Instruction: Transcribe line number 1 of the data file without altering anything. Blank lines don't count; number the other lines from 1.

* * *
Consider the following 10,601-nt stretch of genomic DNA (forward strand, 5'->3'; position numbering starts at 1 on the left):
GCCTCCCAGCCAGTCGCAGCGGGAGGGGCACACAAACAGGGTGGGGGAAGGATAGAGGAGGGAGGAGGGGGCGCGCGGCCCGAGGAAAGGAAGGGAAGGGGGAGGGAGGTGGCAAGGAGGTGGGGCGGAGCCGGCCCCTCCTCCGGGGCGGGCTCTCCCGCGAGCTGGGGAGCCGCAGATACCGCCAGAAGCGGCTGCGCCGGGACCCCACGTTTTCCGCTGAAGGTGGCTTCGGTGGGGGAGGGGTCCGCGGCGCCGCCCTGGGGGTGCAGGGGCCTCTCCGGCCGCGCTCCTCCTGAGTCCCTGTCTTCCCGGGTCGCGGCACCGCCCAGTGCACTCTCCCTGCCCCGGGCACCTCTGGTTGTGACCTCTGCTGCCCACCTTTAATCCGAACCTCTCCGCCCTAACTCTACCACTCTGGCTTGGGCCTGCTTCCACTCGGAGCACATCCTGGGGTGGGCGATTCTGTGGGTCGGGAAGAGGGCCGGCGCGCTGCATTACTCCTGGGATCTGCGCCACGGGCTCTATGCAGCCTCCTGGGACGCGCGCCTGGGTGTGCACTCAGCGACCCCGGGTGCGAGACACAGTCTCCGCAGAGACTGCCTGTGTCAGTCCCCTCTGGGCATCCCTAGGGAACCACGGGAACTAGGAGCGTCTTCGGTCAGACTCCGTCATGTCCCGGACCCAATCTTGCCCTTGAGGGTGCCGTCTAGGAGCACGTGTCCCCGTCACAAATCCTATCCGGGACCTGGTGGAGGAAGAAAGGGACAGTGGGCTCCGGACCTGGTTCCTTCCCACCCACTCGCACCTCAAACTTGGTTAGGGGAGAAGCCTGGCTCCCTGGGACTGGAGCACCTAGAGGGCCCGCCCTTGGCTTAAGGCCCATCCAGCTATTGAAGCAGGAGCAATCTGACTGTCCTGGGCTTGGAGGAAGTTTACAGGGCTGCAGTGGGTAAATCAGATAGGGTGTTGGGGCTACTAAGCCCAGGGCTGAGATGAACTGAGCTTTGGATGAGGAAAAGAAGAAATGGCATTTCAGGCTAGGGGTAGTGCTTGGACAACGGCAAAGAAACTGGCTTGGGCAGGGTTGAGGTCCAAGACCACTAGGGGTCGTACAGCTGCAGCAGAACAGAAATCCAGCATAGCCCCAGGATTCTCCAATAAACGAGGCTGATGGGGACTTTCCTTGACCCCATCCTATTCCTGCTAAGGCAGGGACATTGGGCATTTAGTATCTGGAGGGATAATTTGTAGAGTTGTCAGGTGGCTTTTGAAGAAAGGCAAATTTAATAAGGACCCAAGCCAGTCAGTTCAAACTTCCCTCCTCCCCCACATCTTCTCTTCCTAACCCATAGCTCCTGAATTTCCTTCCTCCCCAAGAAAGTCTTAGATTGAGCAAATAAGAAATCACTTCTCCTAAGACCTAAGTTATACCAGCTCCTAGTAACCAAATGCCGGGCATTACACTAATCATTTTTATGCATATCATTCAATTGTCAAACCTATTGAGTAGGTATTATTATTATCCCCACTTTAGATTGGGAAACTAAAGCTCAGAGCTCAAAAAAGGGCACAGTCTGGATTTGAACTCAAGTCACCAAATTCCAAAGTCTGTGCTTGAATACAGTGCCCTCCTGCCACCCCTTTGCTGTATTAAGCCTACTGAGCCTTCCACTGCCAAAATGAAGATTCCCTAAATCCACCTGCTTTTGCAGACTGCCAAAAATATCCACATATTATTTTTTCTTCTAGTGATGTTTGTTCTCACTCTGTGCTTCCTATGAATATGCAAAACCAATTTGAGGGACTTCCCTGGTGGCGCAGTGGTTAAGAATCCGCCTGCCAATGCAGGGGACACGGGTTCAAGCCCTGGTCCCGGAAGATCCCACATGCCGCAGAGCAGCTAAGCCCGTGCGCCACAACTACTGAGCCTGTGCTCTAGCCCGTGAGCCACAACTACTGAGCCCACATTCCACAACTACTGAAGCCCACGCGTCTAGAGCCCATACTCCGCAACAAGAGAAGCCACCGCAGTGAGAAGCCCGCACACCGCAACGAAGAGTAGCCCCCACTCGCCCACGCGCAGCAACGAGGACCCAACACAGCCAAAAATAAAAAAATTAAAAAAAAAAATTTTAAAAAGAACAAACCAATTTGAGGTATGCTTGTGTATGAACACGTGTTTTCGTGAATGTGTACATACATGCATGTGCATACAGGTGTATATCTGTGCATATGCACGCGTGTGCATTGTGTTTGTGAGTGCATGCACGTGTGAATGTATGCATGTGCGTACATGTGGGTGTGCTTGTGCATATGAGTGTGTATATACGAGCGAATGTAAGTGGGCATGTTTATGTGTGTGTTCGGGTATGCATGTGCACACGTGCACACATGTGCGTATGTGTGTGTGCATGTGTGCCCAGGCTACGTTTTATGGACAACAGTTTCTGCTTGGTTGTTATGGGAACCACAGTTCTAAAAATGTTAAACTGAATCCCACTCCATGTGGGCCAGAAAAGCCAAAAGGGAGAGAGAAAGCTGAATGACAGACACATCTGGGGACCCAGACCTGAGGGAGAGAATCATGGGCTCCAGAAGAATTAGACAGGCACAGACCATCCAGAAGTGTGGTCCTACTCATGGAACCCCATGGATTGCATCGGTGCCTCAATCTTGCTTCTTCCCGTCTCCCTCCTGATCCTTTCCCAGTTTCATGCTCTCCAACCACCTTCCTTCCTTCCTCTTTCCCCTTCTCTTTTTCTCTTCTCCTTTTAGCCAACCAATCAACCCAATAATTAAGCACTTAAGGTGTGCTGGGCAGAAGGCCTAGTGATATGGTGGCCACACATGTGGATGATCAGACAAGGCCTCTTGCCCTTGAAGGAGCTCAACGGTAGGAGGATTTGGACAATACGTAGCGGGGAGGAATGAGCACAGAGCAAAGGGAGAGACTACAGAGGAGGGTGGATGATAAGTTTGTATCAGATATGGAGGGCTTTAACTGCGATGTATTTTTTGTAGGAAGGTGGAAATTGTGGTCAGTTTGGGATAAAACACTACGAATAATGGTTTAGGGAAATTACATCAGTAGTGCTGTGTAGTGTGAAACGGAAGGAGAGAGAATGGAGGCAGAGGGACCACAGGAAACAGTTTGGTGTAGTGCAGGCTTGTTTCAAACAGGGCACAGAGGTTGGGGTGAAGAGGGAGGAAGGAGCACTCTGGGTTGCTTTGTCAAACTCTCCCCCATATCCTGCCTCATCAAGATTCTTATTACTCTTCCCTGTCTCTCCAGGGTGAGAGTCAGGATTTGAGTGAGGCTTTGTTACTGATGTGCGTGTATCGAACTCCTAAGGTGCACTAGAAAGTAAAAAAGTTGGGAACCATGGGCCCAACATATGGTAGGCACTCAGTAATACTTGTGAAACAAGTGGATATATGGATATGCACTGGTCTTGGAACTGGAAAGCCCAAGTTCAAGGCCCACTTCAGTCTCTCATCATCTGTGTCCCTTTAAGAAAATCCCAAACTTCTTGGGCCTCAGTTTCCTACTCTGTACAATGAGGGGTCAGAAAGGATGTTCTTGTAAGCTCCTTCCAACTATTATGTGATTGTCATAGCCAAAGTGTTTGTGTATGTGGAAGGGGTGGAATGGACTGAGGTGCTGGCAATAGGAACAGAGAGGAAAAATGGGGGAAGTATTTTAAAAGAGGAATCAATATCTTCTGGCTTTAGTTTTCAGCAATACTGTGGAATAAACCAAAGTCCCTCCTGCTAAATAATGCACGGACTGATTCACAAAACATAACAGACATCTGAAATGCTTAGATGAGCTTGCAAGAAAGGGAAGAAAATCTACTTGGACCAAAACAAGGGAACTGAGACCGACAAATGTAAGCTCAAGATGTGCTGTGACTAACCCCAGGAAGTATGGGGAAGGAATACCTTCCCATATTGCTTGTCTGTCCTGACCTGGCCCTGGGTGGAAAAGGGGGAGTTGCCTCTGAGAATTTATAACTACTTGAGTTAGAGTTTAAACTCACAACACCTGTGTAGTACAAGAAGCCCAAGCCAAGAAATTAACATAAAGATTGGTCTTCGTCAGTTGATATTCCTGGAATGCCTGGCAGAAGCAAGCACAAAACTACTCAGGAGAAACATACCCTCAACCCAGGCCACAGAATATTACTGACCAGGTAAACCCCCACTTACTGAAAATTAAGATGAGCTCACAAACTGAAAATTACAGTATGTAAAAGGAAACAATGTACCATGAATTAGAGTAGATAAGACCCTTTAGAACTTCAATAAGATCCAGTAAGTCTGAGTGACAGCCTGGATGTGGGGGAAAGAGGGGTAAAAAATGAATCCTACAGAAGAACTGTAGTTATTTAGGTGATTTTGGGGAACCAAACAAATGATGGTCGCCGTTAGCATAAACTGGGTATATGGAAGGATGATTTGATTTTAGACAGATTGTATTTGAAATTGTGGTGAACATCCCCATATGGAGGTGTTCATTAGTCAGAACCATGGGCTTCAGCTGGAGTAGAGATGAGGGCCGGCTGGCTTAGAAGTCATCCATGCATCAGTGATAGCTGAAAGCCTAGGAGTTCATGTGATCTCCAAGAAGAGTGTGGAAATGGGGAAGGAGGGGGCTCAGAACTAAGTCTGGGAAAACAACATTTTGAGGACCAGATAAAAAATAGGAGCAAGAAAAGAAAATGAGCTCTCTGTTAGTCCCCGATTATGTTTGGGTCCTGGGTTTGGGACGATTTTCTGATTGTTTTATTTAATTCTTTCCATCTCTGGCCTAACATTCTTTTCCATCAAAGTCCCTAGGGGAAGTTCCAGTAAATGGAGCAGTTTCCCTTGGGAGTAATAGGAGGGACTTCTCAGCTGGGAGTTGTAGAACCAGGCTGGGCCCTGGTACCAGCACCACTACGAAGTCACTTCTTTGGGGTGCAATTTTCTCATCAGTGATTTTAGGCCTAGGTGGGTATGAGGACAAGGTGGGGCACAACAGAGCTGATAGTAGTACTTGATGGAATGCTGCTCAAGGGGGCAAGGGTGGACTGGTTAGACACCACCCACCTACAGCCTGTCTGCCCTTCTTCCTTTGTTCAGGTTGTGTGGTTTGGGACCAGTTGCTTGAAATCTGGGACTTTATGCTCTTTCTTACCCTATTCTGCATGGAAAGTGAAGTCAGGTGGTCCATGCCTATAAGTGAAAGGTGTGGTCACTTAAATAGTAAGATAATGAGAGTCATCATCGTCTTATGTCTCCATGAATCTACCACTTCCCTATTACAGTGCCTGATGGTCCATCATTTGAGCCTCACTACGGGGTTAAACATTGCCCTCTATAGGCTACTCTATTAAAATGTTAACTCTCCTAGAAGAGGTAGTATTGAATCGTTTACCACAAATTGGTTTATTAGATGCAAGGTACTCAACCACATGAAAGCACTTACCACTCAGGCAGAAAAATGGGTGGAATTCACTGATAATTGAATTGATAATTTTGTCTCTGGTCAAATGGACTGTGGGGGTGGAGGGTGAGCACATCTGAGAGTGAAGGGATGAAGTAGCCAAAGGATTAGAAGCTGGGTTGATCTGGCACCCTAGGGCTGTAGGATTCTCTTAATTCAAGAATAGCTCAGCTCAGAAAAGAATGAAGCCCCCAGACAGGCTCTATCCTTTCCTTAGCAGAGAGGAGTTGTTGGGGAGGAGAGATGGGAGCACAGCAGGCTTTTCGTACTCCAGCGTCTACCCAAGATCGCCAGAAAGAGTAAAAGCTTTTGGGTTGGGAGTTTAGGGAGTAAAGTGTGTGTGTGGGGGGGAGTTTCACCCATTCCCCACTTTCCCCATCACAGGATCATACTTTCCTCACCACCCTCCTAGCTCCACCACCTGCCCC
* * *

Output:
Consider the following 10,601-nt stretch of genomic DNA (forward strand, 5'->3'; position numbering starts at 1 on the left):